Thus, we can safely conclude that sCA is not compromised under moderate hypothermia when alpha-stat is used for pH maintenance. This is derived not only by the observation that all sCA values but 1 were above the limit of 40% but also by the fact that no changes in sCA were observed in the patients serially examined under both hypothermic and normothermic conditions. Obviously, the main concern in patients with acute stroke is the perfusion of the affected hemisphere and specifically of the penumbra. However, hypothermia was induced a median of 26 hours after symptom onset as a means to control intracranial hypertension and not for neuroprotection. It can therefore be assumed that no potentially salvageable penumbral tissue was present during our examination. The clinical interest of cerebral autoregulation in this context is rather associated with the potential to tolerate arterial hypotension, which represents a major complication of moderate hypothermia. Our study provided initial evidence that sCA is preserved under hypothermia, even at low cerebral perfusion pressure, suggesting that such values could be compensated by the healthy hemisphere.
A main limitation of TCD is the fact that it measures velocity rather than blood flow. Nevertheless, 2 studies demonstrated the validity of dynamic autoregulation testing with TCD: (1) Newell et al11 found that relative changes in maximal peak mean MCA flow velocity accurately reflect relative changes in internal carotid artery flow (measured with an electromagnetic flowmeter) during dynamic autoregulation testing with TCD, and (2) Larsen et al12 reported that the lower limit of cerebral autoregulation is not significantly different when evaluated with TCD or with the 133Xe method.
This study had a number of limitations. First, the number of patients examined was small, particularly in regard to serial examinations. Still, it must be taken into account that induction of moderate hypothermia is not common; the reported cases represent the total number of patients treated with moderate hypothermia over a 2-year period. Because our results were unequivocal, we do not believe that the study would greatly profit from a greater number of patients. Second, only the MCA supplying the healthy hemisphere was insonated. This was due to the fact that approximately 50% of MCAs supplying the affected hemisphere were permanently occluded and therefore could not be examined. Additionally, it is well known that vessels supplying the infarcted area are maximally dilated during the acute stage of infarction and therefore show no autoregulatory response.13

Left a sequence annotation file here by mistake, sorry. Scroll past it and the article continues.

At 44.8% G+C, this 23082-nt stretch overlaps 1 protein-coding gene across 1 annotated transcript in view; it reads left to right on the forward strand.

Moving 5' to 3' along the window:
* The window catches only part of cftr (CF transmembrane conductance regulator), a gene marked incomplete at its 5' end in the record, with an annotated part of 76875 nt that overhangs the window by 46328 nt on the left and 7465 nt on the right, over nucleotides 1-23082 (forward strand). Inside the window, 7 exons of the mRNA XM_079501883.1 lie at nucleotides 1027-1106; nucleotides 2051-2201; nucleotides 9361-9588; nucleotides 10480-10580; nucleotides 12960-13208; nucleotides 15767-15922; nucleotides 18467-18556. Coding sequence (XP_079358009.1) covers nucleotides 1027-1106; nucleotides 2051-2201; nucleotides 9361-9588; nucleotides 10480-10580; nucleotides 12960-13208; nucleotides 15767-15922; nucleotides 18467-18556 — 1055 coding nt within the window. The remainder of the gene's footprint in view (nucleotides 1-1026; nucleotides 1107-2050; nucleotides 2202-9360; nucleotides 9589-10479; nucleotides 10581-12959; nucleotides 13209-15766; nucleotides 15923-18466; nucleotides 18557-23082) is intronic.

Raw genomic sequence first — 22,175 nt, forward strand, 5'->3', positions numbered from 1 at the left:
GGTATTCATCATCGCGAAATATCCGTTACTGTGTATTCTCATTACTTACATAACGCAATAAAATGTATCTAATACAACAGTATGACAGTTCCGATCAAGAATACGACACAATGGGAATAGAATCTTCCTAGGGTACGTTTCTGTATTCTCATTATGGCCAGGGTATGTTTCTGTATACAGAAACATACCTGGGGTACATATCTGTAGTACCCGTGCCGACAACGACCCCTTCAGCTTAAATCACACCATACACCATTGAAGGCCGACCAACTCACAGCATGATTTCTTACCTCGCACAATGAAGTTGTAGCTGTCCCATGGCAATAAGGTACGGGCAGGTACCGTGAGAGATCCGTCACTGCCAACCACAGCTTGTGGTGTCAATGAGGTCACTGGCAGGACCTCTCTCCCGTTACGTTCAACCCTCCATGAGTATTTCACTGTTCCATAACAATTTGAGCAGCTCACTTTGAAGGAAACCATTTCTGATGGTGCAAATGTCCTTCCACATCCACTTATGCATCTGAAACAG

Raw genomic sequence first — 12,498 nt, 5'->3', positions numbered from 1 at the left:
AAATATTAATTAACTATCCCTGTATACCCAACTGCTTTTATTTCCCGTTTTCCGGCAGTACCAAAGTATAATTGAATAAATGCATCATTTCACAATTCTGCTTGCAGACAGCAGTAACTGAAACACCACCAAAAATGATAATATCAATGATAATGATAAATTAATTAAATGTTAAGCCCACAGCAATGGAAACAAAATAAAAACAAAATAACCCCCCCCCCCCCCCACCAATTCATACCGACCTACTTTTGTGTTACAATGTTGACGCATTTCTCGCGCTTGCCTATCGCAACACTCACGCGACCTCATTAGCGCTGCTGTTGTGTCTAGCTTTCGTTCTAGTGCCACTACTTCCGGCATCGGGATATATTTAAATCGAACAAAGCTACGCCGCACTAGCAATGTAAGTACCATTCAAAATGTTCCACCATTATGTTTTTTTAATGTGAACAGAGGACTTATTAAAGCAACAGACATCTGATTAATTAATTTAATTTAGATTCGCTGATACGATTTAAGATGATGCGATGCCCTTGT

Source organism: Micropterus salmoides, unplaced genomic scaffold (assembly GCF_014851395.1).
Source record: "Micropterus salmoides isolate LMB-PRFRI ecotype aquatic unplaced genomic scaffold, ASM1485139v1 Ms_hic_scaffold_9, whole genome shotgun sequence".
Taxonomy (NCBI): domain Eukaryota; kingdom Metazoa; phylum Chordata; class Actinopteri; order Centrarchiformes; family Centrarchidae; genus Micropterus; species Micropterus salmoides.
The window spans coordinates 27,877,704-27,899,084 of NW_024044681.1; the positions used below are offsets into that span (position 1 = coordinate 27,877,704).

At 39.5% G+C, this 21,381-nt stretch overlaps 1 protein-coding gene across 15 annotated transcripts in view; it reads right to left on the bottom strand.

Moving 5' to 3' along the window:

In conclusion, this study provides initial data on the integrity of sCA under moderate hypothermia in patients with acute ischemic stroke. The potential influence of acid-base management on sCA and patency of dynamic cerebral autoregulation under moderate hypothermia remain to be evaluated.
- Received February 25, 2002.
- Revision received June 7, 2002.
- Accepted July 4, 2002.
- ↵Schwab S, Schwarz S, Spranger M, Keller E, Bertram M, Hacke W. Moderate hypothermia in the treatment of patients with severe middle cerebral artery infarction. Stroke. 1998; 29: 2461–2466.
- ↵Schwab S, Georgiadis D, Berrouschot J, Schellinger PD, Graffangino C, Mayer SA. Feasibility and safety of moderate hypothermia after massive hemispheric infarction. Stroke. 2001; 32: 2033–2035.
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- ↵Tiecks FP, Lam AM, Aaslid R, Newell DW. Comparison of static and dynamic cerebral autoregulation measurements. Stroke. 1995; 26: 1014–1019.
- ↵Paulson OB, Olesen J, Christensen MS. Restoration of autoregulation of cerebral blood flow by hypocapnia. Neurology. 1972; 22: 286–293.
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- ↵Larsen FS, Olsen KS, Hansen BA, Paulson OB, Knudsen GM. Transcranial Doppler is valid for determination of the lower limit of cerebral blood flow autoregulation. Stroke. 1994; 25: 1985–1988.